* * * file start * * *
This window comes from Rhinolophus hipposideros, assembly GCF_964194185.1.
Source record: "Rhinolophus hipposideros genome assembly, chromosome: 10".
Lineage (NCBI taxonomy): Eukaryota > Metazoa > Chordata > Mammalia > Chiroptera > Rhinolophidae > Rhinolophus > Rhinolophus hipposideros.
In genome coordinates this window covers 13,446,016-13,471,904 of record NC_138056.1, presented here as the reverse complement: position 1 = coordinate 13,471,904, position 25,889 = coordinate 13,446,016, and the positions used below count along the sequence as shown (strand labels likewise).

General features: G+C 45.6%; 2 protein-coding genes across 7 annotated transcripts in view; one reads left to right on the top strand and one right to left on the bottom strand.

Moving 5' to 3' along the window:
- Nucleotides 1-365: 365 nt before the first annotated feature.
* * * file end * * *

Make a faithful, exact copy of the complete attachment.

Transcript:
This window comes from Rhinolophus hipposideros, assembly GCF_964194185.1.
Source record: "Rhinolophus hipposideros genome assembly, chromosome: 10".
Lineage (NCBI taxonomy): Eukaryota > Metazoa > Chordata > Mammalia > Chiroptera > Rhinolophidae > Rhinolophus > Rhinolophus hipposideros.
In genome coordinates this window covers 13,446,016-13,471,904 of record NC_138056.1, presented here as the reverse complement: position 1 = coordinate 13,471,904, position 25,889 = coordinate 13,446,016, and the positions used below count along the sequence as shown (strand labels likewise).

General features: G+C 45.6%; 2 protein-coding genes across 7 annotated transcripts in view; one reads left to right on the top strand and one right to left on the bottom strand.

Moving 5' to 3' along the window:
- Nucleotides 1-365: 365 nt before the first annotated feature.